KD: If you could go to a seminar given by a famous author who would it be? Would you be the creepy stalker guy and take the water glass he/she drank from when it was over? 😉

CC: That's just creepy that you would even think to steal their water glass…. I'm a little weirded out now… 😉 I definitely would like to meet Stephen King. Would I want to steal his notebook full of ideas? No. Buy him a coffee and talk for a bit? Hell yeah.

KD: Hey! Thinking isn't doing… I've done nothing wrong. 🙂 Anyway, if you could spend a weekend writing somewhere where would it be? Can I come?

I imagine when people hear this question, they think of exotic locations with palm trees and beaches or Paris or London. I don't think I could write there. I think it would be inspirational, but I don't think I could do production writing in a place where I'd rather be outside exploring the sites. For me, send me somewhere that I'm likely to get snowed in. I could write in Barrow, Alaska or the Stanley Hotel in Colorado or somewhere on the coast of Norway. Snow me in. Give me coffee. Let me write.

And can you come? Sure, I could always use someone to go to for help. 🙂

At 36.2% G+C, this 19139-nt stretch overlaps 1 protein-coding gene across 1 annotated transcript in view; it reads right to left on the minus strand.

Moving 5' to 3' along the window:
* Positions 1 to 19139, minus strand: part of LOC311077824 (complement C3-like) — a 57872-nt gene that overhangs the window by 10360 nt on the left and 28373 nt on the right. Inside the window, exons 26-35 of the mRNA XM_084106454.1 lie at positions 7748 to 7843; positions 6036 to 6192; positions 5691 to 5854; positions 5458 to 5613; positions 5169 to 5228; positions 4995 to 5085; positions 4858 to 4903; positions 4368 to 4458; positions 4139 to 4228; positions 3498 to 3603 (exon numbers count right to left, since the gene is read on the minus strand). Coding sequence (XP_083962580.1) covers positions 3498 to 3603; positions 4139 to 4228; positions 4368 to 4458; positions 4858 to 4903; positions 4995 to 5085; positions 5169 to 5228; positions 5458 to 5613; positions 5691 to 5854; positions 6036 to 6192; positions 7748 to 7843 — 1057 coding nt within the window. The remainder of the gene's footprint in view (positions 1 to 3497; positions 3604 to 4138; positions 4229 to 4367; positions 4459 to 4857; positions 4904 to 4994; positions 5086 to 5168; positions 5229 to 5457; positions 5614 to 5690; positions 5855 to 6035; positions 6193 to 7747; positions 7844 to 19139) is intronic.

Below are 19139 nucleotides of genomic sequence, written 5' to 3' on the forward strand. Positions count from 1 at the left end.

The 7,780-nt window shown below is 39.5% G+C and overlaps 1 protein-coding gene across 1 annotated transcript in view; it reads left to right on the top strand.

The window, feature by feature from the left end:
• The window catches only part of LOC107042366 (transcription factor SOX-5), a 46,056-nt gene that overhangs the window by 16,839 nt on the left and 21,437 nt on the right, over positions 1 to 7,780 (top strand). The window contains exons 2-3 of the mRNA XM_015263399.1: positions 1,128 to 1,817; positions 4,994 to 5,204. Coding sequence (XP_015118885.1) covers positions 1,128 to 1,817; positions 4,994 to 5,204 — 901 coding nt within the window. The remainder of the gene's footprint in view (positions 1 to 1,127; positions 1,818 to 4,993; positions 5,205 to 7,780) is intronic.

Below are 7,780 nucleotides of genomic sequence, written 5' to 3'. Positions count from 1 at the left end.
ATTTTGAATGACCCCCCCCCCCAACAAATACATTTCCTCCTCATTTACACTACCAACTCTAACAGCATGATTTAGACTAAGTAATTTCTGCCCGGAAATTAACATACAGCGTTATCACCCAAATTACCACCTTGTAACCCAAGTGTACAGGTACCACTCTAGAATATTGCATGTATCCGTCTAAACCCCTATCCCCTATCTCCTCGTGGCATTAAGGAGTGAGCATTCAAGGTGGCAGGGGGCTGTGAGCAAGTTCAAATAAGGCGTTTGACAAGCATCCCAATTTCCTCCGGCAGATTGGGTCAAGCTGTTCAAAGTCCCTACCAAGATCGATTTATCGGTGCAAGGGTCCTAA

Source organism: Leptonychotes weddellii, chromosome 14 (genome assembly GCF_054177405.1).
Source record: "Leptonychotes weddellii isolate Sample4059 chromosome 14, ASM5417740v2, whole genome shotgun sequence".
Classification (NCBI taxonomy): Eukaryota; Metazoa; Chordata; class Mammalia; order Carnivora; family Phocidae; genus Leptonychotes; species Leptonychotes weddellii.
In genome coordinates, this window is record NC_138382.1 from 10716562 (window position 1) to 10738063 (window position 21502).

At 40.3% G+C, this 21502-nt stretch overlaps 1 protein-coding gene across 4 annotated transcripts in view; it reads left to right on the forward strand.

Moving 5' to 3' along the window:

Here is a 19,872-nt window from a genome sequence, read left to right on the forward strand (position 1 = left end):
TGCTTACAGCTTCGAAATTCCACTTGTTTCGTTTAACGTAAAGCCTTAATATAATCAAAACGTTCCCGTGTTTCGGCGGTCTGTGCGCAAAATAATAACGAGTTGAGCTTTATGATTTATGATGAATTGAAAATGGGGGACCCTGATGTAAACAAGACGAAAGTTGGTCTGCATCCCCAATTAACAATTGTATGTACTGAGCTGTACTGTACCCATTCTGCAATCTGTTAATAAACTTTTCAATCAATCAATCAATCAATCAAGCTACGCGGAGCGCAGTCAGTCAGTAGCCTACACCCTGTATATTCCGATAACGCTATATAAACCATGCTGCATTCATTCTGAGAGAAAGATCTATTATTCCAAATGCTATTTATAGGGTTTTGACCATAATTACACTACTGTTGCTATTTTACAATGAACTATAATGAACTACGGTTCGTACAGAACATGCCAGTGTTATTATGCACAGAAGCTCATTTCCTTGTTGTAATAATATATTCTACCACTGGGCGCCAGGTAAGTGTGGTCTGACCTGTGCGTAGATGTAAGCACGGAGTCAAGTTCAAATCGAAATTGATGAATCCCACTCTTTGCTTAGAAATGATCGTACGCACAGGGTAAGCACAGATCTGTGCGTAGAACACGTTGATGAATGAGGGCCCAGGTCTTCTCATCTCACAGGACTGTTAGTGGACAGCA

Thanks for stopping by the bar, Charlie! We wish you lots of book sales and look forward to your next book, Suicide Doors hitting our e-book shelves in the near future! Until then, I raise my Guinness to you, good sir!


Interested in winning your own copy of Headhunters?

Well good news! You can still enter to win a copy of Headhunters by Charlie Cole one of two ways:


1) Leave a comment in the section below.


2) If you're on Twitter and see me tweet about this post retweet me for your entry.



The winner will be announced this Friday, December 23rd and given a Smashwords coupon to use for their copy.

Until then, happy reading, friends!



Charlie Cole

Charlie Cole has spent the last 15 years as a professional headhunter. Before that he was a licensed private investigator in the State of Wisconsin. “Headhunters” is his first book. His follow-up novel “Suicide Doors” is currently being written. You can connect with Charlie on Twitter, Facebook, Goodreads and on his website. His book Headhunters is available on [amazon-product text=”Amazon” type=”text”]B006CVIAJE[/amazon-product], Barnes & Noble and Smashwords.